Adam and Eve were vegetarians. When God placed Adam in the Garden of Eden, the Torah tells us that God said: “Of every tree of the garden you may freely eat…” (Genesis 2:16). While God had granted Adam dominion over all creatures, only the plants were marked for human consumption.
Vegetarianism, in fact, was the only diet of humankind until after the great flood. Following their departure from the ark, Noah and his family are informed by God that “Every creature that lives shall be yours to eat; like the green herb, I have given you everything. Only flesh with the life thereof, which is the blood thereof, you shall not eat” (Genesis 9:3-4). Thus there was only one caveat to their completely carte-blanche diet…one could not eat an animal while it was still alive (including cutting off a limb from a live animal).
Why did God allow omnivorism after the flood? The exact reason is unknown. Some say that it was related to the fact that Noah saved the animals from destruction and was therefore entitled to benefit from them. Others note that the spiritual greatness of humankind in general had diminished over time, and since humans were now less spiritual and more physical, they needed the extra nourishment provided by meat. In fact, the Malbim (Rabbi Meir Leibush, Eastern Europe, 1809-1879) suggests that the physical nature of both humankind and the world in general was altered after the flood. Not only did produce no longer supply the same level of nutrients, humans themselves were now weaker physically.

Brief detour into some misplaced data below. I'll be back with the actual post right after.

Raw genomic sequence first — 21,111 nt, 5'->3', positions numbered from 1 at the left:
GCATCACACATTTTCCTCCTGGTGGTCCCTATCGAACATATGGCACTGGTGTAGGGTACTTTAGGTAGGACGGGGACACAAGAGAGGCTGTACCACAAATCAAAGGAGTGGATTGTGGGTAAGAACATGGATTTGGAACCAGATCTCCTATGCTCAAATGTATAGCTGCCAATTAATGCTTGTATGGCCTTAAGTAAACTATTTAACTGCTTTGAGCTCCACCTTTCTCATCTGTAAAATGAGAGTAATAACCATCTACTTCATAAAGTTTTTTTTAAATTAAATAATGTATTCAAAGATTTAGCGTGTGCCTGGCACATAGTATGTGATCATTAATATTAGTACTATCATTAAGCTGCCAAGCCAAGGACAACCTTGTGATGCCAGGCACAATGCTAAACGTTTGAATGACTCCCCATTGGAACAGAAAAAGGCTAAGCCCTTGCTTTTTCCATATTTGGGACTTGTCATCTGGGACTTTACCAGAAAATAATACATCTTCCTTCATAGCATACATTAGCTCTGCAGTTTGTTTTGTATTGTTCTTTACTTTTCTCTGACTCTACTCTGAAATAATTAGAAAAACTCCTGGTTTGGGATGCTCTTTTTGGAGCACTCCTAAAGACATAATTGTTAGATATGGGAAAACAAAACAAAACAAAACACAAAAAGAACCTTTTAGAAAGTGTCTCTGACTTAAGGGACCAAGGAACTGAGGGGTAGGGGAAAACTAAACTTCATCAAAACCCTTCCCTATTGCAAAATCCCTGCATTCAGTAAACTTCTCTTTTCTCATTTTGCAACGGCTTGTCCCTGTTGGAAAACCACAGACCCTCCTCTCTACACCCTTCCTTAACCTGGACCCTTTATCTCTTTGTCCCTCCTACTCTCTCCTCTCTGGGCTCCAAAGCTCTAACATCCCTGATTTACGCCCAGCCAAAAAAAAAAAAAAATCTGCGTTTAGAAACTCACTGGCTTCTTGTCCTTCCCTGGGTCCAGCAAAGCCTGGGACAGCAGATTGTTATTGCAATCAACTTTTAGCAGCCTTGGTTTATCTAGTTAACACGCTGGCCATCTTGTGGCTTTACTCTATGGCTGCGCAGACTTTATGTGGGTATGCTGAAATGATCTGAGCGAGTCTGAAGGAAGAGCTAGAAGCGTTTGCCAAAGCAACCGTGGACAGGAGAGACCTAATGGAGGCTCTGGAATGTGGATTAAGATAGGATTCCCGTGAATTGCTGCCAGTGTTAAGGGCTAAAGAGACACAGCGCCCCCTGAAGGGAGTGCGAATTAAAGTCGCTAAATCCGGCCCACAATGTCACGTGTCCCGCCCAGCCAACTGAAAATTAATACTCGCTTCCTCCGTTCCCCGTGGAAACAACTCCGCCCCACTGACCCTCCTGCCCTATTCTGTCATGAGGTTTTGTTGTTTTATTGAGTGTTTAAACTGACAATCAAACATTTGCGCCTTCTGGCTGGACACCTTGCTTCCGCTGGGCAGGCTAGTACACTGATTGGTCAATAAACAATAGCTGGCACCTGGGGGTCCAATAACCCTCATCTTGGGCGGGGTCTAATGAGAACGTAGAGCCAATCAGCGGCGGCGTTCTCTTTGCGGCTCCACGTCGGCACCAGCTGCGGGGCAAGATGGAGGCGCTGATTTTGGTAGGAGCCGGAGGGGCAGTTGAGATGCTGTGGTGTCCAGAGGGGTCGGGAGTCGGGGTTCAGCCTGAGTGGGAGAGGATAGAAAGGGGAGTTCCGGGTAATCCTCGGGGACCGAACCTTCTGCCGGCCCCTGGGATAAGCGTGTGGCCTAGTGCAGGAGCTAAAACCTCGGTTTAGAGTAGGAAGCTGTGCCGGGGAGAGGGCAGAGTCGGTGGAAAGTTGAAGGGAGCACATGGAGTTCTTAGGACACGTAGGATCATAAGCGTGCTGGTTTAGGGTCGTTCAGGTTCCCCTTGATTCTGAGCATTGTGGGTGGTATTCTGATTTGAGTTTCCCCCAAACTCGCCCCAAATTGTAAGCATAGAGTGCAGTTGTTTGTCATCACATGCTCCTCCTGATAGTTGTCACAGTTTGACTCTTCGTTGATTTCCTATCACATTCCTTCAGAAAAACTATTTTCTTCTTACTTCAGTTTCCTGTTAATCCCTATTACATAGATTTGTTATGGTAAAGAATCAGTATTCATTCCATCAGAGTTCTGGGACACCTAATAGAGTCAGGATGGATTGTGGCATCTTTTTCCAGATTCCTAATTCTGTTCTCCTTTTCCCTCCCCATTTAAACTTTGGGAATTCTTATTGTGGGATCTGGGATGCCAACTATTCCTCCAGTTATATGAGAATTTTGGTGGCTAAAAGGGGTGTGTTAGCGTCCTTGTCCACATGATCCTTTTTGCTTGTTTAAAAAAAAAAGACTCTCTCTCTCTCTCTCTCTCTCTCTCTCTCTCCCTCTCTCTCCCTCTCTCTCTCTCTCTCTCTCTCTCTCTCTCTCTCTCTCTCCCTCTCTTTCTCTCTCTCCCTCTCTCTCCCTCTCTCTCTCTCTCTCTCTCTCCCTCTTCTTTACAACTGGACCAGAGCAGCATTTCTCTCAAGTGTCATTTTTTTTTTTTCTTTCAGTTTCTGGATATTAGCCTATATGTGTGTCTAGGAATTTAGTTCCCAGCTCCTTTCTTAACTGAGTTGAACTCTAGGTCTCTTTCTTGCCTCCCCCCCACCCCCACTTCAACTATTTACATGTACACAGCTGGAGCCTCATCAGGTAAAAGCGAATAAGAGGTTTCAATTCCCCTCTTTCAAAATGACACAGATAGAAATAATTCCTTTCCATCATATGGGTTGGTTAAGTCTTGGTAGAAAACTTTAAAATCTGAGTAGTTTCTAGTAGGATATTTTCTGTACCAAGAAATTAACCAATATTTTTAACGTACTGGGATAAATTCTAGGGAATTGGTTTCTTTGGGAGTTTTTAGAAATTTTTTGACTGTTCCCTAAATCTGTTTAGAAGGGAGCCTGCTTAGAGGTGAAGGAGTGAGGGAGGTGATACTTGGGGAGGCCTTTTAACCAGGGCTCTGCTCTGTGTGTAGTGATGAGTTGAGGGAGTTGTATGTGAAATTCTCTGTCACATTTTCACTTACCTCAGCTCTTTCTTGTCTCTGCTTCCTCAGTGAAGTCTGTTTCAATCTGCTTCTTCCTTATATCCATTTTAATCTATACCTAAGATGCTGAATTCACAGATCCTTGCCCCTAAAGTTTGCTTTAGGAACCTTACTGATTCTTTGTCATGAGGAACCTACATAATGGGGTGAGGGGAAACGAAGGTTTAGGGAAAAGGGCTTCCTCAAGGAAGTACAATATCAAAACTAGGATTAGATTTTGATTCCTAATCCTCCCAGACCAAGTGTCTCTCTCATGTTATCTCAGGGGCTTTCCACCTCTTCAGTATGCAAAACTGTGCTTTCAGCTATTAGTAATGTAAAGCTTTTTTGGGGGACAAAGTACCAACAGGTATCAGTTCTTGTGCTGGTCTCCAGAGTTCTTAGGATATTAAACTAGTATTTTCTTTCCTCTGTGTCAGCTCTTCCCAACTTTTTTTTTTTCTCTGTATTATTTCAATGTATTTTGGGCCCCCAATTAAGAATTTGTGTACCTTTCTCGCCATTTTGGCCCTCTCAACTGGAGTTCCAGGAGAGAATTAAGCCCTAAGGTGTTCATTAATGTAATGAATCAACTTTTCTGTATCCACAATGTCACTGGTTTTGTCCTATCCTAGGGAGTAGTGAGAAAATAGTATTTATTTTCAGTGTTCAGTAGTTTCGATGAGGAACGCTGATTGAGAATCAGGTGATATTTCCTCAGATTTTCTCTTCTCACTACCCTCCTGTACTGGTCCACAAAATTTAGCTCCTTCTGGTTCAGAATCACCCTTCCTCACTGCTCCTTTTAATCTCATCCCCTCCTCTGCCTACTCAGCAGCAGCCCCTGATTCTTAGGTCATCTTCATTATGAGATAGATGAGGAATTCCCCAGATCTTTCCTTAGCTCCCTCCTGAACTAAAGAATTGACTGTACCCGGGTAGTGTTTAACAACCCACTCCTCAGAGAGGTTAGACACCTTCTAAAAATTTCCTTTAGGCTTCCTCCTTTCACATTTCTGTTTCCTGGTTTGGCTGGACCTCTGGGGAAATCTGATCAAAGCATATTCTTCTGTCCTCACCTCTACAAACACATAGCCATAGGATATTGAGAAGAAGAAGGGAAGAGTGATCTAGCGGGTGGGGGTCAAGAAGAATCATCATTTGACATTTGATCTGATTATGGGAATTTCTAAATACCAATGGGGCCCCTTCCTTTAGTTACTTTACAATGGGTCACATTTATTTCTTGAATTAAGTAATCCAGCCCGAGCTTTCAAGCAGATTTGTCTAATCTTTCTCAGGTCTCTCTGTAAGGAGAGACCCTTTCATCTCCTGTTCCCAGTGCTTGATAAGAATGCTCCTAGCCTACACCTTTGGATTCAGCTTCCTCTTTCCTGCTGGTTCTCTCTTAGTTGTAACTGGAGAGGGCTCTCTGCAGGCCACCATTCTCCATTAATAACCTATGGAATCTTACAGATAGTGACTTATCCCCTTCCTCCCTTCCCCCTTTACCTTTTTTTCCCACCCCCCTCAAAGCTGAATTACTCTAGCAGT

While God initially allowed all creatures to be used for food, after He selected the Children of Israel to be a “Holy Nation,” He commanded them to limit their intake of meat/poultry/fish to kosher species, which were deemed spiritually beneficial, or at least not spiritually polluting.